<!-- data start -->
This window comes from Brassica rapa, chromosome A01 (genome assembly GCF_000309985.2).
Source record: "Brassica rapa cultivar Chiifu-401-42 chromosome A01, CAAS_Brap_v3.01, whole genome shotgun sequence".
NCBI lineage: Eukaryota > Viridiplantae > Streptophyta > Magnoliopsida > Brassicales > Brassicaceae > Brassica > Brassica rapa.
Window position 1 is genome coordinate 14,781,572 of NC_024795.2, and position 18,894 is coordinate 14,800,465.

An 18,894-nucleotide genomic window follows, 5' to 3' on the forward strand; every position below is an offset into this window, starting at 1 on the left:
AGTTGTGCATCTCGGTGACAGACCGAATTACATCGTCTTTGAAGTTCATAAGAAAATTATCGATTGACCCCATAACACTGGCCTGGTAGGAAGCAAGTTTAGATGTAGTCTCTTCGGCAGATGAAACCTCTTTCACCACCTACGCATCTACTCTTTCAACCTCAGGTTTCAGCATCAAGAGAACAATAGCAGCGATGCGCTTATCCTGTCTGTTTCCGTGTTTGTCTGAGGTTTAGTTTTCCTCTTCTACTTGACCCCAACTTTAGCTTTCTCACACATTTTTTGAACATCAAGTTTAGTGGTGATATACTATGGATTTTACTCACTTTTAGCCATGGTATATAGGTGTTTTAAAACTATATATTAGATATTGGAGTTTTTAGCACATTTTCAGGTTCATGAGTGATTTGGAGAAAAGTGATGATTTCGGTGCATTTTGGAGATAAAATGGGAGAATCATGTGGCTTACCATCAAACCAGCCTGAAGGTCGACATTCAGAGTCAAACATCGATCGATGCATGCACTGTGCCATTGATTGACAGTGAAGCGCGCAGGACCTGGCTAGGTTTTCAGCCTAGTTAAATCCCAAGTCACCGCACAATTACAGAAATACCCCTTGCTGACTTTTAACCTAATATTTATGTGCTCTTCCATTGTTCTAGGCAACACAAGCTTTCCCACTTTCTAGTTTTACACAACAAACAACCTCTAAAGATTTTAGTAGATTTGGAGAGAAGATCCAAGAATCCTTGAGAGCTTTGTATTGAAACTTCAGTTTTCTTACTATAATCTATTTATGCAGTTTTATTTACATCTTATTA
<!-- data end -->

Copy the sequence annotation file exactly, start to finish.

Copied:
This window comes from Brassica rapa, chromosome A01 (genome assembly GCF_000309985.2).
Source record: "Brassica rapa cultivar Chiifu-401-42 chromosome A01, CAAS_Brap_v3.01, whole genome shotgun sequence".
NCBI lineage: Eukaryota > Viridiplantae > Streptophyta > Magnoliopsida > Brassicales > Brassicaceae > Brassica > Brassica rapa.
Window position 1 is genome coordinate 14,781,572 of NC_024795.2, and position 18,894 is coordinate 14,800,465.

An 18,894-nucleotide genomic window follows, 5' to 3' on the forward strand; every position below is an offset into this window, starting at 1 on the left:
AGTTGTGCATCTCGGTGACAGACCGAATTACATCGTCTTTGAAGTTCATAAGAAAATTATCGATTGACCCCATAACACTGGCCTGGTAGGAAGCAAGTTTAGATGTAGTCTCTTCGGCAGATGAAACCTCTTTCACCACCTACGCATCTACTCTTTCAACCTCAGGTTTCAGCATCAAGAGAACAATAGCAGCGATGCGCTTATCCTGTCTGTTTCCGTGTTTGTCTGAGGTTTAGTTTTCCTCTTCTACTTGACCCCAACTTTAGCTTTCTCACACATTTTTTGAACATCAAGTTTAGTGGTGATATACTATGGATTTTACTCACTTTTAGCCATGGTATATAGGTGTTTTAAAACTATATATTAGATATTGGAGTTTTTAGCACATTTTCAGGTTCATGAGTGATTTGGAGAAAAGTGATGATTTCGGTGCATTTTGGAGATAAAATGGGAGAATCATGTGGCTTACCATCAAACCAGCCTGAAGGTCGACATTCAGAGTCAAACATCGATCGATGCATGCACTGTGCCATTGATTGACAGTGAAGCGCGCAGGACCTGGCTAGGTTTTCAGCCTAGTTAAATCCCAAGTCACCGCACAATTACAGAAATACCCCTTGCTGACTTTTAACCTAATATTTATGTGCTCTTCCATTGTTCTAGGCAACACAAGCTTTCCCACTTTCTAGTTTTACACAACAAACAACCTCTAAAGATTTTAGTAGATTTGGAGAGAAGATCCAAGAATCCTTGAGAGCTTTGTATTGAAACTTCAGTTTTCTTACTATAATCTATTTATGCAGTTTTATTTACATCTTATTA